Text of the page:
What did the Mutants think of the summer 2011 movie season? Was it everything it promised to be, a massive let-down, or something in-between?
Justin: Generally, I think it was a fairly blah movie season. Harry Potter was OK, but nothing near the epic awesomeness I was hoping for, and most of the other major releases failed to excite. It’s interesting that there were four superhero flicks (X-Men, Green Lantern, Thor, and Captain America) but no massive standouts, at least for me. Maybe X-Men comes out on top there. Maybe.
Probably the best part of the summer movie season was its comedies. Bridesmaids was a surprisingly hilarious hit, and I’m looking forward to seeing Horrible Bosses, which I’ve also heard is funny.
Louise: I would agree that Harry Potter was an Event, but not really a great picture. I felt it really suffered by being ‘part 2’, and therefore missing out on all the build-up story. As it was, I thought it was both too long (battles in films exhaust me!) and too short (nothing else happened!) but Warwick Davis was excellent in his double role of Griphook and Prof. Flitwick. Someone give that guy a Lifetime Achievement Award, please! I was also amused that Ciaran Hinds played Aberforth Dumbledore. Who thinks that Michael Gambon has been putting on a wandering Irish accent all this time *just so* that casting would make sense? Just me? Okay… Anyway, I was pleasantly surprised by Captain America – turns out that a 1940s setting makes a superhero flick seem fresh and new all over again (rather like applying extra soy sauce to old and cold Chinese food).
And, that’s all I’ve seen in the cinema this summer… apart from One Day. Anyone seen One Day?
Deneb: To my great disgruntlement, I have little to say about this summer’s movies, because I didn’t see many of them. See, the local movie theater is a bit far away, and has an irritating habit of shuttling its movies in and out before I can come up with another valid reason to go over there, hence saving gas – so I missed several flicks I was really looking forward to, like Captain America and Green Lantern. Bleh.
Oh well, there’s always DVD. I did see a few, though – Thor was pretty good, I thought (and I’ll be reviewing it shortly, so hands off, fellas), as was Cowboys and Aliens (although I understand some folks disagree with me there). X-Men: First Class was OK, but I don’t think I got as much out of it as some – there were some plot decisions that seemed a little arbitrary, like Mystique being on the side of the good guys until, uh, she wasn’t (spoilers, but not big ones; I mean, you’ve all seen the original movie, right?).
One of the ones I did catch, and actually really enjoyed, was the Winnie the Pooh movie. I know I’m far from the age bracket they were aiming for, but the heck with it – I’ve been a Pooh fan since I was in that bracket, and I’m still one now. And this was damn good Pooh. Come on, I’m not the only one, am I? Who else digs Pooh?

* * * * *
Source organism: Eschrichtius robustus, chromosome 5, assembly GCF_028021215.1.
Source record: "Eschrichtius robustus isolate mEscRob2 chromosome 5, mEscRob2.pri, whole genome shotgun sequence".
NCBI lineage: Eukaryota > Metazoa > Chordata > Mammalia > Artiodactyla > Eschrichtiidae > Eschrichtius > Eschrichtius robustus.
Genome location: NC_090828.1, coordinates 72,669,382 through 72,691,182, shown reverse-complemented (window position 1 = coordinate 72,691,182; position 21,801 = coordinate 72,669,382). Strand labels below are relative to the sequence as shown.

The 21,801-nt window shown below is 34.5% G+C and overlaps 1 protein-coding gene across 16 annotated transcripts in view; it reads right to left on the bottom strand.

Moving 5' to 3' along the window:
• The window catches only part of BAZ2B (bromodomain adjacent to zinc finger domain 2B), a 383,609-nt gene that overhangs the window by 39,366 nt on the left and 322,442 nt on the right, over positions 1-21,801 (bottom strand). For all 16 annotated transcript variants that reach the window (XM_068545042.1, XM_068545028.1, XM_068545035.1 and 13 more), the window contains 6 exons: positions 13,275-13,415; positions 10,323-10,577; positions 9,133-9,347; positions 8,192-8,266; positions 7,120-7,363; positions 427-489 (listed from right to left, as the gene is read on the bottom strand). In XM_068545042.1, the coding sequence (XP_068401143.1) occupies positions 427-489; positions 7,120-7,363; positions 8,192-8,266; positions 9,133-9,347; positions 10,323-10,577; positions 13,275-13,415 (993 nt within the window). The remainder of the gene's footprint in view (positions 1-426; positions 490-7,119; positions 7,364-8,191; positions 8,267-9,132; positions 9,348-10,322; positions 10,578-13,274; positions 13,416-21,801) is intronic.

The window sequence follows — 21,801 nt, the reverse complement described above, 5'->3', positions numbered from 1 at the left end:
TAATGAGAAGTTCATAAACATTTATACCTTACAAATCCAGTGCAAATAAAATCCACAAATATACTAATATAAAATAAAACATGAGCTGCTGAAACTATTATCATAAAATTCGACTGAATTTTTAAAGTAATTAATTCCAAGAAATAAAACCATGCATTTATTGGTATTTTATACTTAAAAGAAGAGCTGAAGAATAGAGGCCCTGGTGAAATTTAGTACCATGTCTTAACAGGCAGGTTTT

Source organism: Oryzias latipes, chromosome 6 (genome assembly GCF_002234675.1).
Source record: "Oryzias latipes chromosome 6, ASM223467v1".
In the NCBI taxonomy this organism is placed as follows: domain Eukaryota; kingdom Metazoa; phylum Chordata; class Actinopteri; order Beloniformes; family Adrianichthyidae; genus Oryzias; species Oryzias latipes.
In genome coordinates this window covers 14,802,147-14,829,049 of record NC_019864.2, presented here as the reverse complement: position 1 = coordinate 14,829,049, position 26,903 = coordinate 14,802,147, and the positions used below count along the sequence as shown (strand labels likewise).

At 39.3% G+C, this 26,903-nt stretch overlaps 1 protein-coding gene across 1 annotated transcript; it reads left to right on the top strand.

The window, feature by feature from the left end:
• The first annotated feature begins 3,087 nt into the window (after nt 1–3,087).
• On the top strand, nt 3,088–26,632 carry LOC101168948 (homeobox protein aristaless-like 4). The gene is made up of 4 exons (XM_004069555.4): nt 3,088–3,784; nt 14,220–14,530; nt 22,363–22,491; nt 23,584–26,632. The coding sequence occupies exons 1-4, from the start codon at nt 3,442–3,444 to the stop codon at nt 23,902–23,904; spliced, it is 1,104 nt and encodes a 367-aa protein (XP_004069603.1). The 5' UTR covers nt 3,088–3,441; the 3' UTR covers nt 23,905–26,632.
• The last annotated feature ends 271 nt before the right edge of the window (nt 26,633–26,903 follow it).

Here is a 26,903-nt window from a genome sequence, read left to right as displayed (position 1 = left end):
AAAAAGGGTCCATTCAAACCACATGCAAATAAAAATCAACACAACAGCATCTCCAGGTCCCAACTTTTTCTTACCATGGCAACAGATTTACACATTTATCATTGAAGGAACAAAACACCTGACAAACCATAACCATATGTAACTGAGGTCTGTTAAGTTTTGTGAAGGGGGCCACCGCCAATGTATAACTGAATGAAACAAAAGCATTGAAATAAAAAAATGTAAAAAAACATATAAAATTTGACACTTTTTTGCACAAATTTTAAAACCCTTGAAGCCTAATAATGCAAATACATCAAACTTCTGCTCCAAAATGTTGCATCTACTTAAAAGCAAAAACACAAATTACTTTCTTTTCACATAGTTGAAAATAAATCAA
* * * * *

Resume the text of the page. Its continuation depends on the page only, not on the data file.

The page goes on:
Justin: Ew… digging through Pooh…
Deneb: That’s… not exactly what I meant.
Mike: I gotta take umbridge with Justin’s “no standouts” comment. I think the super-hero genre overall was the standout among the 2011 summer season. Thor was every bit as epic as I was hoping for (they absolutely nailed The Warriors Three), and made a terrific continuation of the ongoing buildup to Avengers. Captain America was pitch perfect. First Class was probably the best comic property/sleeper hit since Blade, and even Green Lantern was really entertaining, and nowhere near as bad as the critics made it out to be. I think the quality of the acting, directing, effects and writing of these films was a step above most of the rest of the films this season. Not that it matters since the hordes are still turning out in droves to spend all their hard-earned money to watch Michael Bay crap out another substandard Transformers flick. I weep for the future. I really do
As far as the end of the rampaging motion picture juggernaut that was Harry Potter, maybe it was just that I was at a midnight show along with all the other fanboys and girls, but I definitely felt that it was an event. This was one of the few franchises where I’ve managed to catch every single film in the theater…and I can’t even say that about Star Wars. Was there the same level of melancholy that we felt when the credits rolled at The Return of the King, and we realized there would be no more Lord of the Rings movies? Well no, but even so, it was the end of a really entertaining and ground-breaking era. Ask yourself, has any other movie franchise (*not* starring a stab-happy maniac) ever lasted for eight straight films and stayed this fresh?
Al: I’m pretty much with Mike, here. X-Men and Thor were way, way better than they had any right to be. Captain America defied my expectations, as did Green Lantern (read: GL sucked, but did not suck hard). Cowboys and Aliens didn’t get a lot of critical love and I certainly had my doubts, but it turned out to be a fun little film. Heck, I even even enjoyed Transformers 3! It was long (so very, very long) and crazily violent (PG-13 my butt!), but I was entertained, dagnabbit!
In fact, I’m planting myself in direct opposition to Justin’s “blah”! I was totally onboard with films this summer! Rise of the Planet of the Apes? Phenomenal! 30 Minutes or Less? Fantastic!
There will always be some garbage, of course, *cough*Conan*cough* but my only real letdown was that I didn’t have time to see more of them. Me and the cool kids over here say this was a *great* summer for movies!